Environmental enrichment that stimulates brain activity can reverse the long-term learning deficits caused by lead poisoning, according to a study conducted by researchers at the Johns Hopkins Bloomberg School of Public Health.
It has long been known that lead poisoning in children affects their cognitive and behavioral development. Despite significant efforts to reduce lead contamination in homes, childhood lead poisoning remains a major public health problem with an estimated 34 million housing units in the United States containing lead paint. The Johns Hopkins study is the first to demonstrate that the long-term deficits in cognitive function caused by lead can be reversed and offers a basis for the treatment of childhood lead intoxication. The findings appear in the online edition of the Annals of Neurology.
"Lead exposure during development causes long-lasting deficits in learning in experimental animals, but our study shows for the first time that these cognitive deficits are reversible," said lead author Tomas R. Guilarte, professor of environmental health sciences at the Johns Hopkins Bloomberg School of Public Health. "This study is particularly important for two reasons. First, it was not known until now whether the effects of lead on cognitive function were reversible. Secondly, the environmental enrichment that reversed the learning deficits was administered after the animals were exposed to lead. Environmental enrichment could be a promising therapy for treating millions of children suffering from the effects of lead poisoning," Guilarte said.
For their study, Guilarte, graduate student Christopher Toscano, research technologist Jennifer McGlothan and research associate Shelley Weaver observed groups of lead-treated or nontreated (control) rats that were raised in an enriched environment. Enrichment cages were multilevel, containing toys, a running wheel, a hammock, platforms and tunnels, and housed multiple animals. Littermates to these rats were raised in standard-sized laboratory cages that the researchers designated as "isolated environment." To measure the learning ability of rats in the various treatment groups, the researchers trained each rat to find a submerged invisible platform in a pool of water, called the water maze.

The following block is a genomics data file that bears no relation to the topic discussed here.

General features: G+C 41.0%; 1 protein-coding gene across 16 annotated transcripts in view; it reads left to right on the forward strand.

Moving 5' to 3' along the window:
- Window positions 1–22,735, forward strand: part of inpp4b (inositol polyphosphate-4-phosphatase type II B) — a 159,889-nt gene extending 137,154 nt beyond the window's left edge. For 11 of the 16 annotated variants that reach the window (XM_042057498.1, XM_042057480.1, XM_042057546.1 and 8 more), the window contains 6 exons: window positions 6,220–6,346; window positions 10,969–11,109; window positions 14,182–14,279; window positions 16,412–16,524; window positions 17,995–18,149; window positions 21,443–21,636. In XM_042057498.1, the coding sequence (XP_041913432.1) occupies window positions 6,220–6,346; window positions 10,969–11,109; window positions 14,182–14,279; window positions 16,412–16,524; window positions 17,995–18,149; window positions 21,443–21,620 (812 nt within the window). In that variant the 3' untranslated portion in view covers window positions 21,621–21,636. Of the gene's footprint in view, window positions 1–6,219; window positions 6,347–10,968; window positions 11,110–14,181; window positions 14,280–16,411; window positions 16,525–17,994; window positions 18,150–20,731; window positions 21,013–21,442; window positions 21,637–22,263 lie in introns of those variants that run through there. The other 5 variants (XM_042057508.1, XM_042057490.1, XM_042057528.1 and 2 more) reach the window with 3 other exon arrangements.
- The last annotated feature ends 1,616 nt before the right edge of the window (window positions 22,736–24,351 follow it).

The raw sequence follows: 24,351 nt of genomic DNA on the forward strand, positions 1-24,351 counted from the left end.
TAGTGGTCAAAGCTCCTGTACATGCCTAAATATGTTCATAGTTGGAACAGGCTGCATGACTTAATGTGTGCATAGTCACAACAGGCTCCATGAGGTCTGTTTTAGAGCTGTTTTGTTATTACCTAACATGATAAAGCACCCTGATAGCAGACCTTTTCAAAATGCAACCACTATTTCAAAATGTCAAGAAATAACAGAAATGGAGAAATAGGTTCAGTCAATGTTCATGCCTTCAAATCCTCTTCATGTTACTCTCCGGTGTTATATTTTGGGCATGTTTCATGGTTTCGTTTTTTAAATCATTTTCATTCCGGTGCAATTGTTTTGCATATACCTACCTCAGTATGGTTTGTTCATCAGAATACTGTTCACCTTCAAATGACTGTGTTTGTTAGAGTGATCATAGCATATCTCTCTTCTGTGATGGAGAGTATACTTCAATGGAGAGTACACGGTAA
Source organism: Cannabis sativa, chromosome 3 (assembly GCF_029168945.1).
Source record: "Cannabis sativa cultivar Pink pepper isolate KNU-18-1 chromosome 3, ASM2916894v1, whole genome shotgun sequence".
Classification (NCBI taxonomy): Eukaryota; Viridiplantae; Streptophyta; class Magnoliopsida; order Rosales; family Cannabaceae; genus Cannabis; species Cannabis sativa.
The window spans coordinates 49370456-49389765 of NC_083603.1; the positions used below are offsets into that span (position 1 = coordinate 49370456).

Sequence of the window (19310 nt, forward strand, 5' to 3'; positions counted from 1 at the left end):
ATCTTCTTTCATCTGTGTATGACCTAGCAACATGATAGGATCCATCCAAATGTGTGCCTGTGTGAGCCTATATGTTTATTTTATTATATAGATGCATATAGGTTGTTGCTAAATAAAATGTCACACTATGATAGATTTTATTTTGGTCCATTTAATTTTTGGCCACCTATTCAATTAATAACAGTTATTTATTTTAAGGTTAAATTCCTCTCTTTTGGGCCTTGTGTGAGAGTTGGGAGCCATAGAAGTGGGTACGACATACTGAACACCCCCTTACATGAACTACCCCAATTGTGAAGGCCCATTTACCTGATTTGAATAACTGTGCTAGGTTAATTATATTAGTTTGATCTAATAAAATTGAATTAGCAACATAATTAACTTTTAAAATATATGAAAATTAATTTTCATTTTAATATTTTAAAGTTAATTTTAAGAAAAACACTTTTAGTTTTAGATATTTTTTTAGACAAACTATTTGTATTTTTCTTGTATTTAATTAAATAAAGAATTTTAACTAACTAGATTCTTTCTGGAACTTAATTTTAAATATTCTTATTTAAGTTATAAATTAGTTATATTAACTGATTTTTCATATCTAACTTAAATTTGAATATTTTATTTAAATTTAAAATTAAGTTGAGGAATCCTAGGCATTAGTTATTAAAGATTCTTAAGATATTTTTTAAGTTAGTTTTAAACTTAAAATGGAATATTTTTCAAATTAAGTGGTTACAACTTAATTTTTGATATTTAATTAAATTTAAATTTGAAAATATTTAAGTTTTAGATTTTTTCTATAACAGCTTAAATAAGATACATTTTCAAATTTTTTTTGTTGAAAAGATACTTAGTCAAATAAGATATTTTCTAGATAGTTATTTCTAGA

Each day of training, they timed how long each rat took to find the platform. They observed that both the lead-exposed and control rats living in the enriched environment learned to find the platform in 20 seconds or less within the four-day training period. The isolated control rats took longer to find the platform, while lead-exposed isolated rats took the longest, and nearly 50 percent of them failed to learn the test by the last day of training.
Along with the enhanced learning performance of lead-exposed rats reared in an enriched environment, the researchers found a recovery in the levels of the NR1 subunit of the N-methyl-D-aspartate receptor in the hippocampus. The NR1 subunit is obligatory for functional NMDAR, and these researchers have previously shown that lead targets the NMDAR. The hippocampus is a brain region important for learning and memory. Previous research has determined that the NR1 subunit is essential for learning performance in the water maze.
"We all recognize that children that are intellectually stimulated have a greater capacity to learn. Unfortunately, oftentimes the same children that are exposed to lead also live in impoverished and neglected homes. It seems that, based on our study, many lead-exposed children would benefit from this type of therapeutic approach," Guilarte said.
The research was supported by the National Institute of Environmental Health Sciences.